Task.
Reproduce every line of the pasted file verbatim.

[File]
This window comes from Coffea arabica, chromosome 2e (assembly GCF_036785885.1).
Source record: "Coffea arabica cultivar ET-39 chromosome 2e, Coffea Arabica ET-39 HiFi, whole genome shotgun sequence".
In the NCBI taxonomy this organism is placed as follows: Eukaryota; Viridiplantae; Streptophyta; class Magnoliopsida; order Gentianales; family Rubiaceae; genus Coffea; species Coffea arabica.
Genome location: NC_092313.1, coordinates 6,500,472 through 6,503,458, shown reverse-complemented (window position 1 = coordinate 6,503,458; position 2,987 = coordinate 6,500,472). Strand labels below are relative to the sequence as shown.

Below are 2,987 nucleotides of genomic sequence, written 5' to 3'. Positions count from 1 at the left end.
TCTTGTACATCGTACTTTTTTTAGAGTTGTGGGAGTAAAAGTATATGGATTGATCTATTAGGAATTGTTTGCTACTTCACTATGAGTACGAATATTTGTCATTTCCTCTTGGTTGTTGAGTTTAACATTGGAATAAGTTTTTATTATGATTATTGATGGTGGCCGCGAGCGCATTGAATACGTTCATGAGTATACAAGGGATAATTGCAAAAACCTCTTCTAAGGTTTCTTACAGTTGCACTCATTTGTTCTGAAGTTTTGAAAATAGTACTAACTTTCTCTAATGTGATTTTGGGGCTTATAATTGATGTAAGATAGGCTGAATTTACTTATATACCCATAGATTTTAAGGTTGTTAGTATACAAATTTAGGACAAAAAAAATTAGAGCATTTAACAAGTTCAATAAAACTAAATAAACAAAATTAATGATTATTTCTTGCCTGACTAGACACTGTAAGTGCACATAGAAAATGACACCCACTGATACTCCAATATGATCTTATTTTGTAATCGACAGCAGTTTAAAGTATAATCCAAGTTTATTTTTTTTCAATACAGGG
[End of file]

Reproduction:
This window comes from Coffea arabica, chromosome 2e (assembly GCF_036785885.1).
Source record: "Coffea arabica cultivar ET-39 chromosome 2e, Coffea Arabica ET-39 HiFi, whole genome shotgun sequence".
In the NCBI taxonomy this organism is placed as follows: Eukaryota; Viridiplantae; Streptophyta; class Magnoliopsida; order Gentianales; family Rubiaceae; genus Coffea; species Coffea arabica.
Genome location: NC_092313.1, coordinates 6,500,472 through 6,503,458, shown reverse-complemented (window position 1 = coordinate 6,503,458; position 2,987 = coordinate 6,500,472). Strand labels below are relative to the sequence as shown.

Below are 2,987 nucleotides of genomic sequence, written 5' to 3'. Positions count from 1 at the left end.
TCTTGTACATCGTACTTTTTTTAGAGTTGTGGGAGTAAAAGTATATGGATTGATCTATTAGGAATTGTTTGCTACTTCACTATGAGTACGAATATTTGTCATTTCCTCTTGGTTGTTGAGTTTAACATTGGAATAAGTTTTTATTATGATTATTGATGGTGGCCGCGAGCGCATTGAATACGTTCATGAGTATACAAGGGATAATTGCAAAAACCTCTTCTAAGGTTTCTTACAGTTGCACTCATTTGTTCTGAAGTTTTGAAAATAGTACTAACTTTCTCTAATGTGATTTTGGGGCTTATAATTGATGTAAGATAGGCTGAATTTACTTATATACCCATAGATTTTAAGGTTGTTAGTATACAAATTTAGGACAAAAAAAATTAGAGCATTTAACAAGTTCAATAAAACTAAATAAACAAAATTAATGATTATTTCTTGCCTGACTAGACACTGTAAGTGCACATAGAAAATGACACCCACTGATACTCCAATATGATCTTATTTTGTAATCGACAGCAGTTTAAAGTATAATCCAAGTTTATTTTTTTTCAATACAGGG